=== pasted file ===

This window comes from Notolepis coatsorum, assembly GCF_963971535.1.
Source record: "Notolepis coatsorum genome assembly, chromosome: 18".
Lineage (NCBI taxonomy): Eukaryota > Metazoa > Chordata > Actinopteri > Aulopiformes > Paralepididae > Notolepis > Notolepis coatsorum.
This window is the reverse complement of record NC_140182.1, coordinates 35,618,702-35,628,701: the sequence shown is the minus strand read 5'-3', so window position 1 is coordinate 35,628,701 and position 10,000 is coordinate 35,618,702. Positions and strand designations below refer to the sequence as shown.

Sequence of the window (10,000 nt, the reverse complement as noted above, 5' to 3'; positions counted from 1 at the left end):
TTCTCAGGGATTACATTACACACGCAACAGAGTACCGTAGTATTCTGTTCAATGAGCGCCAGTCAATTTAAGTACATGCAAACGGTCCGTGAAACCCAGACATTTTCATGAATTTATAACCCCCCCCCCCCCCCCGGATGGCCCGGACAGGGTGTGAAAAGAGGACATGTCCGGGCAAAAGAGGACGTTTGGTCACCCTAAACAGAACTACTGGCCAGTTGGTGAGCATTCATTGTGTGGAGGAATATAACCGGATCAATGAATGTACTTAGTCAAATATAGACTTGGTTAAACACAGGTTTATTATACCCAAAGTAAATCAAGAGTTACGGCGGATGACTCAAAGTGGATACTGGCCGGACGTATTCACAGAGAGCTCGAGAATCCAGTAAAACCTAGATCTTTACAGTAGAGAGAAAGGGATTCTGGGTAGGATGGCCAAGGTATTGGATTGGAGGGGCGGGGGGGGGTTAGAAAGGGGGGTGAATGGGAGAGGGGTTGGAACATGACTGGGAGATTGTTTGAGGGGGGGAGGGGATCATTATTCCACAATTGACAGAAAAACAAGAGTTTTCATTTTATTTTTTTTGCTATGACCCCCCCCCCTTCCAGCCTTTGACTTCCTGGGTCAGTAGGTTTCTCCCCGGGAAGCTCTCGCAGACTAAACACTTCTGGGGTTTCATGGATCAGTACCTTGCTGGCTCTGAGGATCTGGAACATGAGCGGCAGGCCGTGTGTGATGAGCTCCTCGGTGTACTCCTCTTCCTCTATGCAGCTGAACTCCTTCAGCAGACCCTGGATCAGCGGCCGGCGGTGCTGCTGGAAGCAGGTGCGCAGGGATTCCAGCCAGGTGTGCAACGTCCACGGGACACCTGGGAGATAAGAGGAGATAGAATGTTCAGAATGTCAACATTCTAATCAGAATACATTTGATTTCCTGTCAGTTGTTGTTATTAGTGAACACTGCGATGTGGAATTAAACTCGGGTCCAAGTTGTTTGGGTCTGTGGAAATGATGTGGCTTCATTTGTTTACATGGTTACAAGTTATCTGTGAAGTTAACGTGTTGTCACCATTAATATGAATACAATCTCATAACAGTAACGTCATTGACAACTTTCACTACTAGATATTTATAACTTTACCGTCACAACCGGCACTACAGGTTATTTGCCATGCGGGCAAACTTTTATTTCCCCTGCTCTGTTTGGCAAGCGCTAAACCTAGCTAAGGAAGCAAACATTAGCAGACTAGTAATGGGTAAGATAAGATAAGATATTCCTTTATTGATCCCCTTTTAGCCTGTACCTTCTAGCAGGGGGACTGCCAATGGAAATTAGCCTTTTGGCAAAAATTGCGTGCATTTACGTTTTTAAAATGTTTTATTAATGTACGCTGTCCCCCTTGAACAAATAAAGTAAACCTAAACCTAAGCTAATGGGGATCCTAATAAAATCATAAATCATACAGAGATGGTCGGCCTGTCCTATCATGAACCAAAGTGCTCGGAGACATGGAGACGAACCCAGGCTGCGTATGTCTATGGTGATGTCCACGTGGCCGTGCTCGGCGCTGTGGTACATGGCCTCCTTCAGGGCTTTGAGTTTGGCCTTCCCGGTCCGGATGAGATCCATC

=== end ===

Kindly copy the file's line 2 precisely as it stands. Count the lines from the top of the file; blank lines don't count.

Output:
Source record: "Notolepis coatsorum genome assembly, chromosome: 18".